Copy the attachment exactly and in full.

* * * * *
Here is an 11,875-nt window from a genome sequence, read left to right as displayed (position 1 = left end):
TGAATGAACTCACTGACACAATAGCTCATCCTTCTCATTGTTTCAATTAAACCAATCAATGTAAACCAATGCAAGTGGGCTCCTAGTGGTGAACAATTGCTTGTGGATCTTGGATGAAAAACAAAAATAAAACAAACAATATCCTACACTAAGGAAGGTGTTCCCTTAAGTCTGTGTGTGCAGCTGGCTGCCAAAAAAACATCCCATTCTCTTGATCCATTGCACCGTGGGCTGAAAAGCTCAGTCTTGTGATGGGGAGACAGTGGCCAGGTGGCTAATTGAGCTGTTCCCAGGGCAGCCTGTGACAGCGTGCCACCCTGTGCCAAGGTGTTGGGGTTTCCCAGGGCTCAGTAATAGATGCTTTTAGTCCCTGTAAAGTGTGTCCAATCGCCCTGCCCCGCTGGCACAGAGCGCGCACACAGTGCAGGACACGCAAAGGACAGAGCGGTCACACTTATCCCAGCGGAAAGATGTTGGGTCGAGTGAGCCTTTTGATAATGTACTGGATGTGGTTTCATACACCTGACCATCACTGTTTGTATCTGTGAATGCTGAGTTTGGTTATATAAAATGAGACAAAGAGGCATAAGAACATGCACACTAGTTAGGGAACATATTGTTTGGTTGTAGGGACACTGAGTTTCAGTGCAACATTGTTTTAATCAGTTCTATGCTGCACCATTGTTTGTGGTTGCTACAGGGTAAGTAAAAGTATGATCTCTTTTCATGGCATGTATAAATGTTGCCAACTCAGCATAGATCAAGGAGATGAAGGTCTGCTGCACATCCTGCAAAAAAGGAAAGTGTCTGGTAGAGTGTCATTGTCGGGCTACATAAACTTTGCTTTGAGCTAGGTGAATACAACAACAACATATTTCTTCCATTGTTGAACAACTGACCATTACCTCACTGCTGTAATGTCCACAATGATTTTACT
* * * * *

Here is an 11,875-nt window from a genome sequence, read left to right as displayed (position 1 = left end):
TGAATGAACTCACTGACACAATAGCTCATCCTTCTCATTGTTTCAATTAAACCAATCAATGTAAACCAATGCAAGTGGGCTCCTAGTGGTGAACAATTGCTTGTGGATCTTGGATGAAAAACAAAAATAAAACAAACAATATCCTACACTAAGGAAGGTGTTCCCTTAAGTCTGTGTGTGCAGCTGGCTGCCAAAAAAACATCCCATTCTCTTGATCCATTGCACCGTGGGCTGAAAAGCTCAGTCTTGTGATGGGGAGACAGTGGCCAGGTGGCTAATTGAGCTGTTCCCAGGGCAGCCTGTGACAGCGTGCCACCCTGTGCCAAGGTGTTGGGGTTTCCCAGGGCTCAGTAATAGATGCTTTTAGTCCCTGTAAAGTGTGTCCAATCGCCCTGCCCCGCTGGCACAGAGCGCGCACACAGTGCAGGACACGCAAAGGACAGAGCGGTCACACTTATCCCAGCGGAAAGATGTTGGGTCGAGTGAGCCTTTTGATAATGTACTGGATGTGGTTTCATACACCTGACCATCACTGTTTGTATCTGTGAATGCTGAGTTTGGTTATATAAAATGAGACAAAGAGGCATAAGAACATGCACACTAGTTAGGGAACATATTGTTTGGTTGTAGGGACACTGAGTTTCAGTGCAACATTGTTTTAATCAGTTCTATGCTGCACCATTGTTTGTGGTTGCTACAGGGTAAGTAAAAGTATGATCTCTTTTCATGGCATGTATAAATGTTGCCAACTCAGCATAGATCAAGGAGATGAAGGTCTGCTGCACATCCTGCAAAAAAGGAAAGTGTCTGGTAGAGTGTCATTGTCGGGCTACATAAACTTTGCTTTGAGCTAGGTGAATACAACAACAACATATTTCTTCCATTGTTGAACAACTGACCATTACCTCACTGCTGTAATGTCCACAATGATTTTACT